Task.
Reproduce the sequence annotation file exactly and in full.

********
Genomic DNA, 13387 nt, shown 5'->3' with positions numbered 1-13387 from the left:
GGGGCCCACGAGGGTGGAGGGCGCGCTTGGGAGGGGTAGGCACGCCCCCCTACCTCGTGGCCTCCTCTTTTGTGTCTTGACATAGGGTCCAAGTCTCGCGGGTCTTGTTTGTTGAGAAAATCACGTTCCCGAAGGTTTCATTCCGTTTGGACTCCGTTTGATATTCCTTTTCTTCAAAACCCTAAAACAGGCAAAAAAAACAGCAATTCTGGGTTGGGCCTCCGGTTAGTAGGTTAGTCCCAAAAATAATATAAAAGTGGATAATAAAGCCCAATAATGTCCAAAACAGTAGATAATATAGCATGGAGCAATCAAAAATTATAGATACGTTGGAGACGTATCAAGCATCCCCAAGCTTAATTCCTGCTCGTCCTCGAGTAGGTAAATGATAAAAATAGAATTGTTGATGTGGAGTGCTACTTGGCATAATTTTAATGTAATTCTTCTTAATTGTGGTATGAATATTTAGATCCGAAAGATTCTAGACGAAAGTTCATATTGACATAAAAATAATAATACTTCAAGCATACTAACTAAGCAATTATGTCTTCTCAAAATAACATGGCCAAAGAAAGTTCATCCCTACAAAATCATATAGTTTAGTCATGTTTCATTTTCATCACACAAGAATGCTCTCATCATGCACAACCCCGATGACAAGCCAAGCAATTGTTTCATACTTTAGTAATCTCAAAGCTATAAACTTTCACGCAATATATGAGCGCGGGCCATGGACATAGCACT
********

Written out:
Genomic DNA, 13387 nt, shown 5'->3' with positions numbered 1-13387 from the left:
GGGGCCCACGAGGGTGGAGGGCGCGCTTGGGAGGGGTAGGCACGCCCCCCTACCTCGTGGCCTCCTCTTTTGTGTCTTGACATAGGGTCCAAGTCTCGCGGGTCTTGTTTGTTGAGAAAATCACGTTCCCGAAGGTTTCATTCCGTTTGGACTCCGTTTGATATTCCTTTTCTTCAAAACCCTAAAACAGGCAAAAAAAACAGCAATTCTGGGTTGGGCCTCCGGTTAGTAGGTTAGTCCCAAAAATAATATAAAAGTGGATAATAAAGCCCAATAATGTCCAAAACAGTAGATAATATAGCATGGAGCAATCAAAAATTATAGATACGTTGGAGACGTATCAAGCATCCCCAAGCTTAATTCCTGCTCGTCCTCGAGTAGGTAAATGATAAAAATAGAATTGTTGATGTGGAGTGCTACTTGGCATAATTTTAATGTAATTCTTCTTAATTGTGGTATGAATATTTAGATCCGAAAGATTCTAGACGAAAGTTCATATTGACATAAAAATAATAATACTTCAAGCATACTAACTAAGCAATTATGTCTTCTCAAAATAACATGGCCAAAGAAAGTTCATCCCTACAAAATCATATAGTTTAGTCATGTTTCATTTTCATCACACAAGAATGCTCTCATCATGCACAACCCCGATGACAAGCCAAGCAATTGTTTCATACTTTAGTAATCTCAAAGCTATAAACTTTCACGCAATATATGAGCGCGGGCCATGGACATAGCACT